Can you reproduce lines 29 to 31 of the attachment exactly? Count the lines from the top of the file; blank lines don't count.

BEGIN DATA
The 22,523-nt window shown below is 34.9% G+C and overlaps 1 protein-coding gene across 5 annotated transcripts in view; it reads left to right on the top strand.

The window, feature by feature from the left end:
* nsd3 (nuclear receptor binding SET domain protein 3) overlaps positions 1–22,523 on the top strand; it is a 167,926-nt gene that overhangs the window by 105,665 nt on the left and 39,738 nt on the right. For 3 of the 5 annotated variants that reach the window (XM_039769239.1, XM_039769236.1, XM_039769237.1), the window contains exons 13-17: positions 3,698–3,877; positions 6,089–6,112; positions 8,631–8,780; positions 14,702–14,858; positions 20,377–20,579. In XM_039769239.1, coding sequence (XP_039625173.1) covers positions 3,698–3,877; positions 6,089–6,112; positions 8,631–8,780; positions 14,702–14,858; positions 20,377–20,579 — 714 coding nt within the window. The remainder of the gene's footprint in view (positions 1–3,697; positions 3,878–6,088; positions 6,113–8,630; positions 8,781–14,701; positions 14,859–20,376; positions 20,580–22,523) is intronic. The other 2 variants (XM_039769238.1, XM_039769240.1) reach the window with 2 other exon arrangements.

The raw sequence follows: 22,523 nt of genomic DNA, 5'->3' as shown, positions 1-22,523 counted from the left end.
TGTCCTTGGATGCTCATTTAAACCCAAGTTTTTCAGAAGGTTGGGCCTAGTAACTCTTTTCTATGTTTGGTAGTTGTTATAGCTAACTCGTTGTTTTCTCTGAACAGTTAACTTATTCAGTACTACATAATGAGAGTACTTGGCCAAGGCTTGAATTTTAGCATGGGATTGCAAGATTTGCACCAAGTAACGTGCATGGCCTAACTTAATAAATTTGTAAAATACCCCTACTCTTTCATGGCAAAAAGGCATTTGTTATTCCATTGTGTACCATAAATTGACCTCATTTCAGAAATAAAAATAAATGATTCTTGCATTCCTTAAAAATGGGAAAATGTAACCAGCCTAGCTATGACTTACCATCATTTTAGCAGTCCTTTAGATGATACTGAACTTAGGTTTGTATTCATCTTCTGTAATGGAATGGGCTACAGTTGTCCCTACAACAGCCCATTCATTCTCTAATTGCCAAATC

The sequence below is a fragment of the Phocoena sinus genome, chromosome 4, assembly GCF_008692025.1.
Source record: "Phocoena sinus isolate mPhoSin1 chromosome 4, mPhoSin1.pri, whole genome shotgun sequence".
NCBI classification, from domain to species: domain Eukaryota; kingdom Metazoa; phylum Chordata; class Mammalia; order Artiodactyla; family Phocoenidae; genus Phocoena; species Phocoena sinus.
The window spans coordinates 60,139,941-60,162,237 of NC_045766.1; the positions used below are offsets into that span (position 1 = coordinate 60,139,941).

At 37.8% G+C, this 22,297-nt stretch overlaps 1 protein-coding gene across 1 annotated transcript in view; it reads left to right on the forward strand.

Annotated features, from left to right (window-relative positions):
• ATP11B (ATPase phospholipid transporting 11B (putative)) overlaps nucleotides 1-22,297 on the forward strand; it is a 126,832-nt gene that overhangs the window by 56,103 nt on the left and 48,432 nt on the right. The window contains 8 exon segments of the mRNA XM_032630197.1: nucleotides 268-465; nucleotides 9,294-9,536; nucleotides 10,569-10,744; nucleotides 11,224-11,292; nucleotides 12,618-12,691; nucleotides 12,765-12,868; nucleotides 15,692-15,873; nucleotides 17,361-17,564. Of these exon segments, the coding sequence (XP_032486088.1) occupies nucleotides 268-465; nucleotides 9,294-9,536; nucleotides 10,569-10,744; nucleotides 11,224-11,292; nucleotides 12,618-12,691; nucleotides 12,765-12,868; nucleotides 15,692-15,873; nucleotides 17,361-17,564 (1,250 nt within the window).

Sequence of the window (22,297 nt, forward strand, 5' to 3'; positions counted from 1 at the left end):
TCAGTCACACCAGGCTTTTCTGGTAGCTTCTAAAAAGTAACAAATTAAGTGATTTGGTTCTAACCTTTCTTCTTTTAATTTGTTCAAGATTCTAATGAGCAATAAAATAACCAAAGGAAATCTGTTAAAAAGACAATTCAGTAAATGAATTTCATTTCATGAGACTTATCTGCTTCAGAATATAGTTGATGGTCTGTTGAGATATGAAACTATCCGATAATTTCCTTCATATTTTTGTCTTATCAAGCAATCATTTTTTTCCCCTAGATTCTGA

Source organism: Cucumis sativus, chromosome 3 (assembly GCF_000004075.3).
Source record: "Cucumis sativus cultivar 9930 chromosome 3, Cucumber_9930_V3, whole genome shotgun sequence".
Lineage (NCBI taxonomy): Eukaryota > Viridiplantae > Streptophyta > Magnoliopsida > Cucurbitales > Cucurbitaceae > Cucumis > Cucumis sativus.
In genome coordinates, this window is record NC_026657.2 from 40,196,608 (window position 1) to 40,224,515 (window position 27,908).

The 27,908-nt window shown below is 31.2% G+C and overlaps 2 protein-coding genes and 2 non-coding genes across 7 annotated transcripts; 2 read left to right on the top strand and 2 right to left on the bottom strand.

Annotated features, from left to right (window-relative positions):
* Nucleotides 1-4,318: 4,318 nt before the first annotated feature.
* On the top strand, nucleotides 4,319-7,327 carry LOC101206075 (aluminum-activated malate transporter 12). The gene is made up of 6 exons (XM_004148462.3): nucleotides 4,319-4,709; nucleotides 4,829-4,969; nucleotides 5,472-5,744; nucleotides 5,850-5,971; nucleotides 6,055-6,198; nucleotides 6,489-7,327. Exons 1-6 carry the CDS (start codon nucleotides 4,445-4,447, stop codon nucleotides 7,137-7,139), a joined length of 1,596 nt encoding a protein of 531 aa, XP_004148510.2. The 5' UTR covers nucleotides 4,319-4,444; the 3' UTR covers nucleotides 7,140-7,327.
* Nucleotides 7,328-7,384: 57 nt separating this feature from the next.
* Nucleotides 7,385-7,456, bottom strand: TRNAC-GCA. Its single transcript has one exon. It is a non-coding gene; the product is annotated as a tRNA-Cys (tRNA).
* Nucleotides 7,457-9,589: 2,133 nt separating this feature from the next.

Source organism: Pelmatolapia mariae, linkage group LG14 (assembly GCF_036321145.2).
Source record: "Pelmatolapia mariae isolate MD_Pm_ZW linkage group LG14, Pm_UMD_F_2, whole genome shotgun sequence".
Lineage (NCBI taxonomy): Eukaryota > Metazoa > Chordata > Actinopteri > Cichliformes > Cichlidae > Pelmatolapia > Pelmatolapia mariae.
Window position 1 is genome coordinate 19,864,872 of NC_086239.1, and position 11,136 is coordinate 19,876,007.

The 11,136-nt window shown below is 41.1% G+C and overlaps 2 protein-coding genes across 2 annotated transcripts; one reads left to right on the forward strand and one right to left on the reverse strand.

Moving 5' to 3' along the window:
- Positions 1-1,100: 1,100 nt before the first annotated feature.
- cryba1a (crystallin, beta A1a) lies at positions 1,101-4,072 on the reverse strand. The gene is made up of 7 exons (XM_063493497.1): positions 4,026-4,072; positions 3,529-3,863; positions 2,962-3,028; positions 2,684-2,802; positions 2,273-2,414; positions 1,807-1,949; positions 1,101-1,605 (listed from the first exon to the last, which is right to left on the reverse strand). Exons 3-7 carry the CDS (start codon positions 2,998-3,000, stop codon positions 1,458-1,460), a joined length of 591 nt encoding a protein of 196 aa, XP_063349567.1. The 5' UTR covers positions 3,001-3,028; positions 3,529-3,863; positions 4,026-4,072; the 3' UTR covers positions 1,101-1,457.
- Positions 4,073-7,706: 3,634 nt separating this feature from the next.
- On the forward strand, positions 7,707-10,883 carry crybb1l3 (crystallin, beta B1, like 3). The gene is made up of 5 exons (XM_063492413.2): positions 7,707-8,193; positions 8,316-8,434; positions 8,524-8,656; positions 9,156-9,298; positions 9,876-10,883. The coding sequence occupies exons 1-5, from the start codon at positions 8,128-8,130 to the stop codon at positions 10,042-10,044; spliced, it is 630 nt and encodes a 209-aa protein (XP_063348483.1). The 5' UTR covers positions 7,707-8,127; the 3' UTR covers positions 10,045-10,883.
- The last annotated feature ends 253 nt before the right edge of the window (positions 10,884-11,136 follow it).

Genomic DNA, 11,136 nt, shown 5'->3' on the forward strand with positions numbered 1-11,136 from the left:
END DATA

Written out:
Window position 1 is genome coordinate 19,864,872 of NC_086239.1, and position 11,136 is coordinate 19,876,007.

The 11,136-nt window shown below is 41.1% G+C and overlaps 2 protein-coding genes across 2 annotated transcripts; one reads left to right on the forward strand and one right to left on the reverse strand.

Moving 5' to 3' along the window: